In the Echeverria case, the defense counsel did not object to the cross-examination; the video proceedings did not inform the viewers whether there had been a prior motion in limine concerning this examination. Allen Smith’s assertion about the North Carolina court’s findings was thus almost true. A cynic might say he too had not told the whole truth, but he did march Dr. Weed through Judge Bridges’ order of June 2015, which was displayed to the jury.

Douglas Weed handled the cross-examination about as well as possible. He explained on cross, and later on redirect, that he did not regard segments of his report, which were later incorporated into his report as served, to be notes. He pointed out that there was no information in the segments, which differed from the final report, or which was not included in the report. Smith’s cross-examination, however, had raised questions not so much about credibility (despite Judge Bridges’ findings), but about whether Dr. Weed was a “quibbler,” who would hide behind idiosyncratic understandings of important words such as “consistency.” Given how harmless the belatedly produced report fragments and segments were, we are left to wonder why Dr. Weed persisted in not volunteering them.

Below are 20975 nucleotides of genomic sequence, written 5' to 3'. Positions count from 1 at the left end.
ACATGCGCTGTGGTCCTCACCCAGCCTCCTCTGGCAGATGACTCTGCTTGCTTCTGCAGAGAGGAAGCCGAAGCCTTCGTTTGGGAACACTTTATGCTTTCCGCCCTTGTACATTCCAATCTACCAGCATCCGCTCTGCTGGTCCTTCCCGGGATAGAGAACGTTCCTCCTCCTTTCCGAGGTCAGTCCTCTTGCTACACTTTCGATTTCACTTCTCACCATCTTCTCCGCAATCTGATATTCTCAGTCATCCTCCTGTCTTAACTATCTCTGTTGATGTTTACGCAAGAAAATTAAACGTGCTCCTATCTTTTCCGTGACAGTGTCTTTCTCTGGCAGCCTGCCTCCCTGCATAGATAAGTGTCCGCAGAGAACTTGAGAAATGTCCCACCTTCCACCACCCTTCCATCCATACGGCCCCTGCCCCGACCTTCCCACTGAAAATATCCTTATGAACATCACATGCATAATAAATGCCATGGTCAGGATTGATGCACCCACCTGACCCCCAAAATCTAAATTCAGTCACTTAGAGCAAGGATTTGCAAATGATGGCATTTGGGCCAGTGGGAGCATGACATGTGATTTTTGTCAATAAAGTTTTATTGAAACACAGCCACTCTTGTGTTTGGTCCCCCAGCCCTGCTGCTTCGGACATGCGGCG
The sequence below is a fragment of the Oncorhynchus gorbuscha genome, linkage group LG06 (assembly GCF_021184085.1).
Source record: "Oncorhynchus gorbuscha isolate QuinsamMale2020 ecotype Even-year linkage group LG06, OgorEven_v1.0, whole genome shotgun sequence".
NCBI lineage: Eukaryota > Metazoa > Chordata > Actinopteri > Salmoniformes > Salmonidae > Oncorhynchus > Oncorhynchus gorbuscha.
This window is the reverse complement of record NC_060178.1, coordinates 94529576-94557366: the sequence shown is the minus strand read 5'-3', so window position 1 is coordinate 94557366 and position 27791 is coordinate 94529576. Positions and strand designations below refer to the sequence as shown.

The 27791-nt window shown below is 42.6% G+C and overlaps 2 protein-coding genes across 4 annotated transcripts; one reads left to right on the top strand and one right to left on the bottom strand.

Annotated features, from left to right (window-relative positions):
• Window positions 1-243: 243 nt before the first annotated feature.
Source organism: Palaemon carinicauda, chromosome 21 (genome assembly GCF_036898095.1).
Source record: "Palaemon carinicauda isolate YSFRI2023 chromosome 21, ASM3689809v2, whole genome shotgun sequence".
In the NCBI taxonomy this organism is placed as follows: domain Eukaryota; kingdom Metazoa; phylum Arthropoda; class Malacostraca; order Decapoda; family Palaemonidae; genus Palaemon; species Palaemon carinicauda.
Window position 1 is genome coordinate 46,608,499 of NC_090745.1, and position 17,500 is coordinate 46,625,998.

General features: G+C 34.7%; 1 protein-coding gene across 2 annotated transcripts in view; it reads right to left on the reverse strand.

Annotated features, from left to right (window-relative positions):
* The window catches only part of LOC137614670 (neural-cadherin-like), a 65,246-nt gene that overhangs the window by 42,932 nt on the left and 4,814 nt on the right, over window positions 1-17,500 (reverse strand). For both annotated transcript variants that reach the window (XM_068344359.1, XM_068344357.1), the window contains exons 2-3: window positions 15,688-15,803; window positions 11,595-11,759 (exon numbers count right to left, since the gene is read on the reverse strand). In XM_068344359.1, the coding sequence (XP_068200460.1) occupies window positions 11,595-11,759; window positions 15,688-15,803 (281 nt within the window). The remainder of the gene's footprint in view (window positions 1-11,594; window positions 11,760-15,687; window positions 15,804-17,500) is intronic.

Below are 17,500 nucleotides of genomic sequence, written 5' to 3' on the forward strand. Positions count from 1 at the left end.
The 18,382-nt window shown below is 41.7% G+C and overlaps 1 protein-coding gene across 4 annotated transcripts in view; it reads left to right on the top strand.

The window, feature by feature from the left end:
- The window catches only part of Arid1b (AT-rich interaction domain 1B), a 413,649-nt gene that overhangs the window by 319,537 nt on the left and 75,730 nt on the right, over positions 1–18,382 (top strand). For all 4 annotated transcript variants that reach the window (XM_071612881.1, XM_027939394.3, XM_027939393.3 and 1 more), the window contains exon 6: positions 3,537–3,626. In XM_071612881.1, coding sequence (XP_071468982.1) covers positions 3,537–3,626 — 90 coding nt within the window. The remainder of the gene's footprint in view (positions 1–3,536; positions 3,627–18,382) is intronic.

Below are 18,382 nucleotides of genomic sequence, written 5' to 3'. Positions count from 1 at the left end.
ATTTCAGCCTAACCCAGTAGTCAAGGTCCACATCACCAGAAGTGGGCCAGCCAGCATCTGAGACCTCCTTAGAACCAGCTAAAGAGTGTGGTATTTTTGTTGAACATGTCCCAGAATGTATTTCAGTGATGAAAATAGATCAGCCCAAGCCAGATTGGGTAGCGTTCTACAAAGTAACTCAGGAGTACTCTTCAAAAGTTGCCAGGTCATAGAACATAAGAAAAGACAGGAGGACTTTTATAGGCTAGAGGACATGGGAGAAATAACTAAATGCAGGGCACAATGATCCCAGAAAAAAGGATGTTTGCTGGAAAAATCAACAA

Smith’s confrontation of Dr. Weed with the order from the Carter case came at the conclusion of a generally unsuccessful cross-examination. Unlike the Slemp case, in which Smith appeared to be able to ask unfounded questions without restraint from the bench, in Echeverria, Smith drew repeated objections, which were frequently sustained. His response often was to ask almost the same question again, drawing the same objection and the same ruling. He sounded stymied and defeated.